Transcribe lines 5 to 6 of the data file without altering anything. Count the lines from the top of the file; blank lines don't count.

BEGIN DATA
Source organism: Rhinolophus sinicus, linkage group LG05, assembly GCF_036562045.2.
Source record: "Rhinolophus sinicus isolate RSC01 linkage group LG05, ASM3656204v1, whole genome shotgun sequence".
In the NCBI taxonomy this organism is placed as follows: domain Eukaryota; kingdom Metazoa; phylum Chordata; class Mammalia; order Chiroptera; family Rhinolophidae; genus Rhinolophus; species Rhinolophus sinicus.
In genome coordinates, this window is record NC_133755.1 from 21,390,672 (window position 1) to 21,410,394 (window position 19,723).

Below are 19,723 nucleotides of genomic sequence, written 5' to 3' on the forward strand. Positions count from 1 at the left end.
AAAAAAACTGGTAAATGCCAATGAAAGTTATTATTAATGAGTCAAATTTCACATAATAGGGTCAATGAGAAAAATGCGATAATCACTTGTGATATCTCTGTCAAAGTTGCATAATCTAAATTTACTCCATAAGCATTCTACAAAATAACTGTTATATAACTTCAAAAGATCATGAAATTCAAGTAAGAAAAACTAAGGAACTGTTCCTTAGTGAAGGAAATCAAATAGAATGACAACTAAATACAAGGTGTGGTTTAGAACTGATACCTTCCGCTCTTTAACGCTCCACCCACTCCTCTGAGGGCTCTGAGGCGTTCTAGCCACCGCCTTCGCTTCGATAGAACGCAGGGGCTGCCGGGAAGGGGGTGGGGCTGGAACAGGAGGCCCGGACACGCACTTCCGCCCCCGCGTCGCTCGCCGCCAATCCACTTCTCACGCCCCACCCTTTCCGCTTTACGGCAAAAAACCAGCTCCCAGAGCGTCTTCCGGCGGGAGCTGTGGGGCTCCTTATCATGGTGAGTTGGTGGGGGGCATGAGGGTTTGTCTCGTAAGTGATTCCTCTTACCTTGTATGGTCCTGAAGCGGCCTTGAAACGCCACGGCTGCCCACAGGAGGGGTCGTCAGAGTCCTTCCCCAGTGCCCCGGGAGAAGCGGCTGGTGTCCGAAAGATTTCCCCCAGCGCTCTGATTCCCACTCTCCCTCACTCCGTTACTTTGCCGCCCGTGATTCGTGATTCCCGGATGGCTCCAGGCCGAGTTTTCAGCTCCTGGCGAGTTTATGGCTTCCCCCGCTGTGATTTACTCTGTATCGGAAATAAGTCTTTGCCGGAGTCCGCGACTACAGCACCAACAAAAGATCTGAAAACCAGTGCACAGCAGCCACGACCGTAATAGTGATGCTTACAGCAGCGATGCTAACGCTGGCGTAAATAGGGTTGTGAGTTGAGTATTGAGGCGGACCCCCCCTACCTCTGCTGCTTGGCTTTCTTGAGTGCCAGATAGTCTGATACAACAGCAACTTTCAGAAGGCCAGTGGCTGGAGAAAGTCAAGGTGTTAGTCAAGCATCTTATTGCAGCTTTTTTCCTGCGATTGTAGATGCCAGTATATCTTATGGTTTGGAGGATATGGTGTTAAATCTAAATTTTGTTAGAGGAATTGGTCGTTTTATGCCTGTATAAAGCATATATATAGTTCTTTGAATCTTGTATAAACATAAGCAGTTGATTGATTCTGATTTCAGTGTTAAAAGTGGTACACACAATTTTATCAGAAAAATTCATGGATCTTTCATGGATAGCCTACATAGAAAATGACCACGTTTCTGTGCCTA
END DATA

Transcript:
Below are 19,723 nucleotides of genomic sequence, written 5' to 3' on the forward strand. Positions count from 1 at the left end.
AAAAAAACTGGTAAATGCCAATGAAAGTTATTATTAATGAGTCAAATTTCACATAATAGGGTCAATGAGAAAAATGCGATAATCACTTGTGATATCTCTGTCAAAGTTGCATAATCTAAATTTACTCCATAAGCATTCTACAAAATAACTGTTATATAACTTCAAAAGATCATGAAATTCAAGTAAGAAAAACTAAGGAACTGTTCCTTAGTGAAGGAAATCAAATAGAATGACAACTAAATACAAGGTGTGGTTTAGAACTGATACCTTCCGCTCTTTAACGCTCCACCCACTCCTCTGAGGGCTCTGAGGCGTTCTAGCCACCGCCTTCGCTTCGATAGAACGCAGGGGCTGCCGGGAAGGGGGTGGGGCTGGAACAGGAGGCCCGGACACGCACTTCCGCCCCCGCGTCGCTCGCCGCCAATCCACTTCTCACGCCCCACCCTTTCCGCTTTACGGCAAAAAACCAGCTCCCAGAGCGTCTTCCGGCGGGAGCTGTGGGGCTCCTTATCATGGTGAGTTGGTGGGGGGCATGAGGGTTTGTCTCGTAAGTGATTCCTCTTACCTTGTATGGTCCTGAAGCGGCCTTGAAACGCCACGGCTGCCCACAGGAGGGGTCGTCAGAGTCCTTCCCCAGTGCCCCGGGAGAAGCGGCTGGTGTCCGAAAGATTTCCCCCAGCGCTCTGATTCCCACTCTCCCTCACTCCGTTACTTTGCCGCCCGTGATTCGTGATTCCCGGATGGCTCCAGGCCGAGTTTTCAGCTCCTGGCGAGTTTATGGCTTCCCCCGCTGTGATTTACTCTGTATCGGAAATAAGTCTTTGCCGGAGTCCGCGACTACAGCACCAACAAAAGATCTGAAAACCAGTGCACAGCAGCCACGACCGTAATAGTGATGCTTACAGCAGCGATGCTAACGCTGGCGTAAATAGGGTTGTGAGTTGAGTATTGAGGCGGACCCCCCCTACCTCTGCTGCTTGGCTTTCTTGAGTGCCAGATAGTCTGATACAACAGCAACTTTCAGAAGGCCAGTGGCTGGAGAAAGTCAAGGTGTTAGTCAAGCATCTTATTGCAGCTTTTTTCCTGCGATTGTAGATGCCAGTATATCTTATGGTTTGGAGGATATGGTGTTAAATCTAAATTTTGTTAGAGGAATTGGTCGTTTTATGCCTGTATAAAGCATATATATAGTTCTTTGAATCTTGTATAAACATAAGCAGTTGATTGATTCTGATTTCAGTGTTAAAAGTGGTACACACAATTTTATCAGAAAAATTCATGGATCTTTCATGGATAGCCTACATAGAAAATGACCACGTTTCTGTGCCTA